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What Are The Health Benefits Of Vitamin D?

Last updated Oct. 15, 2016

Approved by: Maulik P. Purohit MD, MPH


Vitamin D is great for individuals with conditions like high blood pressure. It also may be able to help fight depression. However, taking much more than the maximum value can lead to calcium build-up, nausea, mood changes, and even organ damage.

Vitamin D, also known as the sunshine vitamin, is a critical vitamin for the growth and development of human beings. Vitamin D is a fat-soluble vitamin and is stored in our fat cells for use when it is needed. It is frequently necessary for improving the intestinal absorption of minerals like calcium, iron, magnesium, phosphate, and zinc. This can help keep the bones healthy and strong.

How Do You Get Vitamin D?

This vitamin can be produced in the body through the exposure of sunlight, which is why the vitamin is named the ‘sunshine vitamin’. When exposed to sunlight, your skin creates vitamin D. Most individuals receive some vitamin D from sunlight. However, there are some factors that affect how well the body makes vitamin D after sun exposure to the skin. For example, individuals who are from the northern United States make less vitamin D than those in the warmer climates to the south. This is especially true in winter when the sun is lower in the sky.

Who Can Benefit From Vitamin D?

Vitamin D is great for individuals with conditions like high blood pressure. Researchers at Boston University evaluated individuals with high blood pressure and had them exposed to UVA and UVB sun rays for three months. Individuals who were exposed to UVA and UVB light experienced an increase in vitamin D levels by 100%. Also, their blood pressure levels became more regulated. Some individuals theorize that vitamin D reduces blood pressure by decreasing the production of a hormone called rennin, which is responsible for the role of high blood pressure. 

Other Benefits of Vitamin D:

Vitamin D may be able to help fight depression. A study published in Nature magazine suggested a link between low vitamin D levels and depressive disorders. Also, new studies suggest that vitamin D can improve the risk rates of a number of brain disorders including dementia and even its most severe form, Alzheimer’s disease. The Alzheimer’s Foundation of America states that in 2014, Alzheimer’s disease affected approximately 5.2 million Americans.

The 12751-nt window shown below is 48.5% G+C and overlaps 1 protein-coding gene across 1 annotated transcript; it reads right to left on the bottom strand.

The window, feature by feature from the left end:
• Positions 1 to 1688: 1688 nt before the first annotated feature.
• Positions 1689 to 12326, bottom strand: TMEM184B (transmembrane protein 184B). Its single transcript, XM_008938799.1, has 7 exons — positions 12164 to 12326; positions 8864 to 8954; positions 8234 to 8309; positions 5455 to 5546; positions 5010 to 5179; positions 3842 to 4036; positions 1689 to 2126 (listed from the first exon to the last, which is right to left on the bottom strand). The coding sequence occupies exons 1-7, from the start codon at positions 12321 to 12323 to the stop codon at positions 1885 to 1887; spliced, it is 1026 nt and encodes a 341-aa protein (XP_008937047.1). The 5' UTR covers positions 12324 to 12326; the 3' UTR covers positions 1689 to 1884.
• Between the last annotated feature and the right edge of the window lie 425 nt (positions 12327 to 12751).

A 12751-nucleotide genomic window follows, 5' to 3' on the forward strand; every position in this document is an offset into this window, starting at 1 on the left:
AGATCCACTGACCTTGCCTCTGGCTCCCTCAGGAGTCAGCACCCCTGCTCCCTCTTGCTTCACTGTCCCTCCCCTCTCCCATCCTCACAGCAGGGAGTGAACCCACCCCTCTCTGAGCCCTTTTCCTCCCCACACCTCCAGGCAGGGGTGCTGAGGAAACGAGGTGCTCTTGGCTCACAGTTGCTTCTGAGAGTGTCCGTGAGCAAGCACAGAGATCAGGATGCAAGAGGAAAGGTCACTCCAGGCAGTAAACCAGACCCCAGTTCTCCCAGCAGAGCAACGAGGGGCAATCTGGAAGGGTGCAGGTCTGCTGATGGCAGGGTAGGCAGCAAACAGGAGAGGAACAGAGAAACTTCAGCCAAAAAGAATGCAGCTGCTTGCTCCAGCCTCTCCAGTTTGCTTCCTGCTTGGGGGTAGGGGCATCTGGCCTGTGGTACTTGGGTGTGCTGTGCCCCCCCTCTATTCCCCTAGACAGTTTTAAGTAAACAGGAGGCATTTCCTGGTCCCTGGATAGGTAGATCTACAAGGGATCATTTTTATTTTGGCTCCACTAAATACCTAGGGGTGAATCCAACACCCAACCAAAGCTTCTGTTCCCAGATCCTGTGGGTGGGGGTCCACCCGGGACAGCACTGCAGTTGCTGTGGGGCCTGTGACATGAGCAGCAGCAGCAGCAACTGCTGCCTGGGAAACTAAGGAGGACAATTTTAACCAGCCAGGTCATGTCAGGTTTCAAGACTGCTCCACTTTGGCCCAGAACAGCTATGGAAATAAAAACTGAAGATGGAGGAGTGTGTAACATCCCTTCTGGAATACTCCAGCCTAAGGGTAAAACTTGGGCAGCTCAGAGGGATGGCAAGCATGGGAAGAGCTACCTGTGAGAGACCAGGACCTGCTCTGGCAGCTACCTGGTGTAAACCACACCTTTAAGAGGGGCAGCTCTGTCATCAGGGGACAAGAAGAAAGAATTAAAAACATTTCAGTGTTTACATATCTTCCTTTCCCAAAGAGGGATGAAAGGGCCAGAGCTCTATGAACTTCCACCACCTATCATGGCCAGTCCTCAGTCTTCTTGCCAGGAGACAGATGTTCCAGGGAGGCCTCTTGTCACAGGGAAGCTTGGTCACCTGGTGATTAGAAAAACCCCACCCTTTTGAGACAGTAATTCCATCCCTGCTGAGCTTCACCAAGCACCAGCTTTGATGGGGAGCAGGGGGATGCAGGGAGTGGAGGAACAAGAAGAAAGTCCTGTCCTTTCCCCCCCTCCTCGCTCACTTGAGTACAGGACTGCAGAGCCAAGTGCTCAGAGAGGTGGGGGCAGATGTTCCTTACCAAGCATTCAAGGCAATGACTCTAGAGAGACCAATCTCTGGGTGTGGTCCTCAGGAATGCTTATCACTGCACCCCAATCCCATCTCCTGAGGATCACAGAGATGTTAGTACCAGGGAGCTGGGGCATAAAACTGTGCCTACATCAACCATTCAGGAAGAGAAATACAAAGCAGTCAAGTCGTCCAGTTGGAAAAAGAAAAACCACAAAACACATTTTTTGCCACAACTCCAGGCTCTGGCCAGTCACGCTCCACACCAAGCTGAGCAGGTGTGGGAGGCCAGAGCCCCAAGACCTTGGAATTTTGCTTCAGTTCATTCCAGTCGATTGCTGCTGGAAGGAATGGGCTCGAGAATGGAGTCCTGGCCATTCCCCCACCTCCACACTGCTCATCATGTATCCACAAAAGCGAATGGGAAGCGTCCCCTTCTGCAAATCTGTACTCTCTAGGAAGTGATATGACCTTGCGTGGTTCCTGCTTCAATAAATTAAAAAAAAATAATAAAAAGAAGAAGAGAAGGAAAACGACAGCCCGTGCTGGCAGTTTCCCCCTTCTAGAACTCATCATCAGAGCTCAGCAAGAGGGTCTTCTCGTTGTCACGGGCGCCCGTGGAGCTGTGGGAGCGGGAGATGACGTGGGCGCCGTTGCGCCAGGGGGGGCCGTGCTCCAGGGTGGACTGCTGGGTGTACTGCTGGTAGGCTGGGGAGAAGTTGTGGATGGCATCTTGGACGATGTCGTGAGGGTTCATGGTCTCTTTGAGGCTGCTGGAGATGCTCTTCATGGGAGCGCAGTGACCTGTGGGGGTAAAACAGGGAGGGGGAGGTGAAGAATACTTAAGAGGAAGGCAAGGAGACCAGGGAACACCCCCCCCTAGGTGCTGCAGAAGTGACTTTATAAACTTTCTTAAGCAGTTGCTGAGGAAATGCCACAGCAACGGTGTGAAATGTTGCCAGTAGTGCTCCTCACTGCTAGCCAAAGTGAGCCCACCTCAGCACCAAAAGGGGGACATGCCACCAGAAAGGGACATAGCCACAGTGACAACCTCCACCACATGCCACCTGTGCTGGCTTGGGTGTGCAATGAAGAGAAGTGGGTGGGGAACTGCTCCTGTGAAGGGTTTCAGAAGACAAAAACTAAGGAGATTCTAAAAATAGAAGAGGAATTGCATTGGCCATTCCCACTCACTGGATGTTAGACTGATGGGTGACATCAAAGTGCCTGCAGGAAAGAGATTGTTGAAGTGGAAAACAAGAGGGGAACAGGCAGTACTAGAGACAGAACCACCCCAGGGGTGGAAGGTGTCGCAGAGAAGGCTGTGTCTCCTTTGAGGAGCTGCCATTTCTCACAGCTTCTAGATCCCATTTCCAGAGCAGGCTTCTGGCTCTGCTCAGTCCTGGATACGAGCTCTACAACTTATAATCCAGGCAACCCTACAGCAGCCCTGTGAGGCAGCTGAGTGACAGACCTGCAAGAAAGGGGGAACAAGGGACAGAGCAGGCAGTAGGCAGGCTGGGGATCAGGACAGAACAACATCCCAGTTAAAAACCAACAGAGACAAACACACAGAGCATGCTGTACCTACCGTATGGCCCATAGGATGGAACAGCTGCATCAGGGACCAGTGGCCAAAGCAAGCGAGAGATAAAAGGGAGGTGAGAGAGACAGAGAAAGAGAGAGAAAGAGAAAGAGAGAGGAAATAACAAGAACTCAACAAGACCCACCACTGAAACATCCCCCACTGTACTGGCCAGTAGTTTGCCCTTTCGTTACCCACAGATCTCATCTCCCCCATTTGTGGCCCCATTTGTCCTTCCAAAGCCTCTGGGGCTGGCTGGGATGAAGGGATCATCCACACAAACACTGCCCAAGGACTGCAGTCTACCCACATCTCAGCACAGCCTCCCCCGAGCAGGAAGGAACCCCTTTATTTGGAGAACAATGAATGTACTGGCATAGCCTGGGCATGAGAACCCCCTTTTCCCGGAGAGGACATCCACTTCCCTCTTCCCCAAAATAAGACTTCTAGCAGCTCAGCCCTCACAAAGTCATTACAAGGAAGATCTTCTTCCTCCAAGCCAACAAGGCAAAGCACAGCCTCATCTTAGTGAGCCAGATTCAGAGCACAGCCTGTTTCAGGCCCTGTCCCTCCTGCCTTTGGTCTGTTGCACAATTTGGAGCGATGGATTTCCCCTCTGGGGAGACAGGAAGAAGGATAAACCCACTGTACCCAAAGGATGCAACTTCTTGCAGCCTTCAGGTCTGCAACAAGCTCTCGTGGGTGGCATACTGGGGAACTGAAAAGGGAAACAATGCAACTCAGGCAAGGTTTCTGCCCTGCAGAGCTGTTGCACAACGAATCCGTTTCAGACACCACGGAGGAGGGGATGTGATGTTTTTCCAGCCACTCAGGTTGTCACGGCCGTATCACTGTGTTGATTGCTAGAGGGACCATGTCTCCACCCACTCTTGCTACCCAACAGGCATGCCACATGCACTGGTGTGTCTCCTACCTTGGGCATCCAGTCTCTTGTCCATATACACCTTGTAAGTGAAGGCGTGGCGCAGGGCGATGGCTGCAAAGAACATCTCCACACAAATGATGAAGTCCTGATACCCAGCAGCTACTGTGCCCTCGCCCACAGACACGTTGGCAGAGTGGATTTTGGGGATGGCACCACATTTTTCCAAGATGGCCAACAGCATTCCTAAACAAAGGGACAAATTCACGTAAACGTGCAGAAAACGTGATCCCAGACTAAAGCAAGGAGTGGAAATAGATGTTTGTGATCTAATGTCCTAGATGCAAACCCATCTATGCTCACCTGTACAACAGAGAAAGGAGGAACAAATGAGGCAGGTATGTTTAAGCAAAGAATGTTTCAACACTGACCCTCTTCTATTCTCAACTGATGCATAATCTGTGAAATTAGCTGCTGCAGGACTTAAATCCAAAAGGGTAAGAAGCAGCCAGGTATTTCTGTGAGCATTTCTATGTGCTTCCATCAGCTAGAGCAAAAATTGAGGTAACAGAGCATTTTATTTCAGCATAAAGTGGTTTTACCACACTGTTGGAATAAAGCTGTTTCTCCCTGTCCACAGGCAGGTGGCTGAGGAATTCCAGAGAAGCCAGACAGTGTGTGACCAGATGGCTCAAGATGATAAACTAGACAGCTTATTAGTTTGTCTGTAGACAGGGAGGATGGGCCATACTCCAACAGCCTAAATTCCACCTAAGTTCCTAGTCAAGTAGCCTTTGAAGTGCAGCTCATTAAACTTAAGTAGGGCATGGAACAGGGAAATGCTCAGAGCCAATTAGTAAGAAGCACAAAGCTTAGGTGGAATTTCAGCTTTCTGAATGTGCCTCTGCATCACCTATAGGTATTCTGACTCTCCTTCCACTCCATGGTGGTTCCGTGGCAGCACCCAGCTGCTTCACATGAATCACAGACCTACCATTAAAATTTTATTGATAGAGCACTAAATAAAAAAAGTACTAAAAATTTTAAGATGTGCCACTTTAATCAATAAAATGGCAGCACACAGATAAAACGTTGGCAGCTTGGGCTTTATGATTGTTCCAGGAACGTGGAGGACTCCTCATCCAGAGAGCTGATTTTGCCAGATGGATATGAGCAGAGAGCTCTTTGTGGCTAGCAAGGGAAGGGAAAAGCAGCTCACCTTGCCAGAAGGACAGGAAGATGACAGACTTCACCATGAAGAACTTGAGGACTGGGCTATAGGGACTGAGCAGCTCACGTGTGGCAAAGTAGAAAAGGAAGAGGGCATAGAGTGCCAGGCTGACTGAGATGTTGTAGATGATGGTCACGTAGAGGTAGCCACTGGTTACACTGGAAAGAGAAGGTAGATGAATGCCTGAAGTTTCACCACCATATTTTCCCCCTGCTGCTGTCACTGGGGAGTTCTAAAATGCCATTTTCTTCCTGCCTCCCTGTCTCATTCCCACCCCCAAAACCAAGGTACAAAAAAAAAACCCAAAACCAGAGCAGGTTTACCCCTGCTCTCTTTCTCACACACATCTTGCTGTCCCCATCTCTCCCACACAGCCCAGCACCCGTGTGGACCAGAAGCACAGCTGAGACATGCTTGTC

Vitamin D plays a big role due to its improved anti-inflammatory effects and immune-boosting properties. Inflammation is the body’s first line of defense when protecting itself. Too much inflammation is bad; currently, there is ongoing research taking place to understand the association between inflammation and heart attacks. An anti-inflammatory drug can reduce the swelling or redness caused by harmful stimuli within the body. Vitamin D can protect the brain from cellular damage and even cancer.

Individuals should consume between 600 to 800 IU per day of vitamin D. Taking much more than the maximum value can lead to calcium build-up, nausea, mood changes, and even organ damage. Individuals should not be too afraid to expose themselves to the sun in order to avoid vitamin D deficiency. However, make sure to apply sunscreen regularly.

Additional Resources:

Alzheimer's Foundation of America. (n.d.). Retrieved December 1, 2014, from http://www.alzfdn.org/AboutAlzheimers/statistics.html

Facts about Vitamin D - University of Florida. (n.d.). Retrieved from http://edis.ifas.ufl.edu/pdffiles/FY/FY20700.pdf_br

Holick, M. F. (2006). High prevalence of vitamin D inadequacy and implications for health. Mayo Clin Proc, 81(3), 353-373. doi: 10.4065/81.3.353

Vitamin D. (n.d.). Retrieved December 2, 2014, from http://ods.od.nih.gov/factsheets/VitaminD-HealthProfessional/

Vitamins and Minerals. (2011, February 23). Retrieved December 2, 2014, from http://www.cdc.gov/nutrition/everyone/basics/vitamins/

Molecular Psychiatry - Abstract of article: The association ... (n.d.). Retrieved from http://www.nature.com/mp/journal/v19/n4/abs/mp201336a.html?WT.ec_id=MP-201404_br

Littlejohns, T. J., Henley, W. E., Lang, I. A., Annweiler, C., Beauchet, O., Chaves, P. H., . . . Llewellyn, D. J. (2014). Vitamin D and the risk of dementia and Alzheimer disease. Neurology, 83(10), 920-928. doi: 10.1212/WNL.0000000000000755

Takeuchi, H., & Runger, T. M. (2013). Longwave UV light induces the aging-associated progerin. J Invest Dermatol, 133(7), 1857-1862. doi: 10.1038/jid.2013.71

Helpful Peer-Reviewed Medical Articles:

Grant, W. B., & Holick, M. F. (2005). Benefits and requirements of vitamin D for optimal health: a review. Altern Med Rev, 10(2), 94-111.

Kampman, E., Slattery, M. L., Caan, B., & Potter, J. D. (2000). Calcium, vitamin D, sunshine exposure, dairy products and colon cancer risk (United States). Cancer Causes & Control, 11(5), 459-466.

Lips, P. (2006). Vitamin D physiology. Progress in biophysics and molecular biology, 92(1), 4-8.

McGrath, J. J., Kimlin, M. G., Saha, S., Eyles, D. W., & Parisi, A. V. (2001). Vitamin D insufficiency in south-east Queensland. Medical Journal of Australia, 174(3), 150-150.

Holick, M. F. (2007). Vitamin D deficiency. New England Journal of Medicine,357(3), 266-281.

Holick, M. F., & Chen, T. C. (2008). Vitamin D deficiency: a worldwide problem with health consequences. The American journal of clinical nutrition,87(4), 1080S-1086S.

Reviewed and Approved by a member of the DoveMed Editorial Board
First uploaded: Oct. 15, 2016
Last updated: Oct. 15, 2016